4. In a locking device of the character disclosed comprising a sealed contractible bellows and a sump, a quantity of mercury disposed within and filling said bellows, a porous disc disposed between said bellows and sump for initially sealing the mercury within the bellows and for passing said mercury by centrifugal force from said bellows to said sump under high sustained pressure sufficient to cause contraction of said bellows when a predetermined period of time has elapsed, a locking detent carried by said bellows and controlled thereby, and an arming rotor normally locked by said detent.

5. A locking device of the character described comprising a normally expanded bellows, a quantity of mercury disposed within said bellows, a sump having a chamber therein disposed in closely spaced adjacency to said bellows, a rigid porous element disposed between said bellows and sump for initially sealing the mercury within the bellows and for passing said mercury by centrifugal force from said bellows to said chamber under high sustained pressure sufficient to cause contraction of said bellows when a predetermined period of time has elapsed, and a locking detent carried by said bellows and controlled thereby.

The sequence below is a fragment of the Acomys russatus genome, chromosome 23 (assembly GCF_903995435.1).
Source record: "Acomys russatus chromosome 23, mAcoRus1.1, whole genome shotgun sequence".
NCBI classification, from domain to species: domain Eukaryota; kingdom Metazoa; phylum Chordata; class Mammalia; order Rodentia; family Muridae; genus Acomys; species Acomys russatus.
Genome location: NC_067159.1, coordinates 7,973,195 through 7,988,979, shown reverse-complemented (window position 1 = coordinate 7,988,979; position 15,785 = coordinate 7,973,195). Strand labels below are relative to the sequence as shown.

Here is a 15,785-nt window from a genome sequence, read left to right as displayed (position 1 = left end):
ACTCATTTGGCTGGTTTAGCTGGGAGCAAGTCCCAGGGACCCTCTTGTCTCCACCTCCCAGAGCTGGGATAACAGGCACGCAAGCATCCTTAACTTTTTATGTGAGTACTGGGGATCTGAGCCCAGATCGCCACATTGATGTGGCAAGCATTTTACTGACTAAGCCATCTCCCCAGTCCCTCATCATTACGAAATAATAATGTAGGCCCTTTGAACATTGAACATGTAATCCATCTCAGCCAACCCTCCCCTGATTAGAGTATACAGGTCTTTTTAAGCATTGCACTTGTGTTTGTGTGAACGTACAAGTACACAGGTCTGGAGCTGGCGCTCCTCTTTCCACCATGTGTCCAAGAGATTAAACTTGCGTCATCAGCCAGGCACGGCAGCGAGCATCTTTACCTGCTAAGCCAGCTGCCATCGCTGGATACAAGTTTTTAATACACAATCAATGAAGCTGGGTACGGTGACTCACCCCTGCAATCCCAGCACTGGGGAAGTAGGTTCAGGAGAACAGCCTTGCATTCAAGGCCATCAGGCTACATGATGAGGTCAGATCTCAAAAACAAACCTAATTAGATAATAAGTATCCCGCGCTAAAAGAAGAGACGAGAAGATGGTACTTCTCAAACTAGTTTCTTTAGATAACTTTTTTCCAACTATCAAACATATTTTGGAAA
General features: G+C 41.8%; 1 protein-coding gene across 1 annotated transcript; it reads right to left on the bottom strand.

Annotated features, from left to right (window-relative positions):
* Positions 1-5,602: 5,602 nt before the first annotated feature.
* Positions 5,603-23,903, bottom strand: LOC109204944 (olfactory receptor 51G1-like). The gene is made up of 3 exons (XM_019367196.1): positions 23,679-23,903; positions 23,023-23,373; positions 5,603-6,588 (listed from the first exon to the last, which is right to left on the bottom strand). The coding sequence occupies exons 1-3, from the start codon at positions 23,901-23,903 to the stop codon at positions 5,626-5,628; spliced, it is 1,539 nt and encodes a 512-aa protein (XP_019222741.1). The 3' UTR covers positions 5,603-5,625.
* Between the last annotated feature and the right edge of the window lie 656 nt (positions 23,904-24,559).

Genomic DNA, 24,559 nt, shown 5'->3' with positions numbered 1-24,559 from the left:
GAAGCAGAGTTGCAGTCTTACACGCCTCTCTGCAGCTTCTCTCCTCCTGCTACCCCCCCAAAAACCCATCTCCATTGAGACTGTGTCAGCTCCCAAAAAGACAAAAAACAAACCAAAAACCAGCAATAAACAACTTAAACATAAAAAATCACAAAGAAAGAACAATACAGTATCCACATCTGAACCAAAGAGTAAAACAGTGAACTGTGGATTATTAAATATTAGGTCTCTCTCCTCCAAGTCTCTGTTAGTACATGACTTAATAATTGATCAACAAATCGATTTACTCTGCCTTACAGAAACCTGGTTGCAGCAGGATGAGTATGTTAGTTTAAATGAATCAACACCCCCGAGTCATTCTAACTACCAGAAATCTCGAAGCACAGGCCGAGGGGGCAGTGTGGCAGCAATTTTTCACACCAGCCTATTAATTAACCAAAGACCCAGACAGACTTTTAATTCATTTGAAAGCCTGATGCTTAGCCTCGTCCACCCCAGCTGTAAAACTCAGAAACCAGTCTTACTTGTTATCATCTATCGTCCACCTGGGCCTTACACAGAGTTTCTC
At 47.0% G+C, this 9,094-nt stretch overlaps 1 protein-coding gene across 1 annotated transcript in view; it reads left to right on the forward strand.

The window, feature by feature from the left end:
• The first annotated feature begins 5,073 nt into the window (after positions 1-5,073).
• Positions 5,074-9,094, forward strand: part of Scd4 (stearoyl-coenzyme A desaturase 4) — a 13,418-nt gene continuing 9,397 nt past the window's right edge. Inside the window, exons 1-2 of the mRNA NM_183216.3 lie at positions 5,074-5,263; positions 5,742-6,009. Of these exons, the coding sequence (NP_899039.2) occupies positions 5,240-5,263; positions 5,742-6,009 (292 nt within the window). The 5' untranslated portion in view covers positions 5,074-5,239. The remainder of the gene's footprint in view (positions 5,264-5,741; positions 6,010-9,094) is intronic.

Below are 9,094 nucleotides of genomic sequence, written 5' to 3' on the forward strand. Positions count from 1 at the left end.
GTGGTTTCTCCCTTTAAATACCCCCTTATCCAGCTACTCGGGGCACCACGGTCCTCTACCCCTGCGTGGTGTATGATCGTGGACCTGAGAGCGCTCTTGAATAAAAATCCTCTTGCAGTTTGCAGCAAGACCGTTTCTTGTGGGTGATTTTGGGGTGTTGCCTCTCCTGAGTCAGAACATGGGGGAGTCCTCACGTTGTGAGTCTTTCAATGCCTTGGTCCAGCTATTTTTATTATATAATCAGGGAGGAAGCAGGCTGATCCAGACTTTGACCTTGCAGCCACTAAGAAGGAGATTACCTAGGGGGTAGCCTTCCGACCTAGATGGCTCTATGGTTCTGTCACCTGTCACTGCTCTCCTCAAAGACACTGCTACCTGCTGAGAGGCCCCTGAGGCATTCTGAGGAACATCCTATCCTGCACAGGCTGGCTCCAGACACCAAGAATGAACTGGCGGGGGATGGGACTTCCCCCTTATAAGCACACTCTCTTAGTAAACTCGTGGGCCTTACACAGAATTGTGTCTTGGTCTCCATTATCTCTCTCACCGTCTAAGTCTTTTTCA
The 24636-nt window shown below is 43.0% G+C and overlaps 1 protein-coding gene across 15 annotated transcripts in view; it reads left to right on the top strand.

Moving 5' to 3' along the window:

References Cited in the file of this patent UNITED STATES PATENTS 2,414,836 Rickmeyer Jan. 28, 1947 2,537,855 Porter Jan. 9, 1951 2,651,993 Berzof Sept. 15, 1953

Patent Citations
Cited PatentFiling datePublication dateApplicantTitle
US2414836 *Jul 20, 1944Jan 28, 1947Jefferson Electric CoTiming unit for centrifugal switches
US2537855 *Jun 9, 1944Jan 9, 1951Porter Henry HPoint contact fuse
US2651993 *Jan 3, 1950Sep 15, 1953Harold BerzofDelay arming fuze
Referenced by
Citing PatentFiling datePublication dateApplicantTitle
US3320891 *Oct 4, 1965May 23, 1967Avco CorpDelayed action fuze
US3326132 *Jun 16, 1965Jun 20, 1967Honeywell IncDelay fuze for spinning projectiles
US3356028 *Jun 28, 1966Dec 5, 1967Heinemann Robert WSafety device for an explosive fuze
US3387561 *Oct 14, 1966Jun 11, 1968Contraves AgActuator arrangement for a flying object
US3453961 *Nov 21, 1967Jul 8, 1969Us ArmyDelay arming mechanism
US3633511 *Nov 12, 1969Jan 11, 1972Lacroix ERocket fuse with delayed-action arming
US3640225 *Jun 20, 1969Feb 8, 1972Honeywell IncFuze apparatus
US3962973 *Oct 29, 1974Jun 15, 1976Motorola, Inc.Time delay control mechanism
US4159680 *May 1, 1978Jul 3, 1979The United States Of America As Represented By The Secretary Of The ArmyRandom delay timer
US5483895 *Apr 3, 1995Jan 16, 1996Halliburton CompanyDetonation system for detonating explosive charges in well
EP0185251A1 *Dec 4, 1985Jun 25, 1986Gebrüder Junghans GmbhProjectile fuze
Classifications
U.S. Classification102/245, 102/277, 74/3
International ClassificationF42C15/00, F42C15/285
Cooperative ClassificationF42C15/285
European ClassificationF42C15/285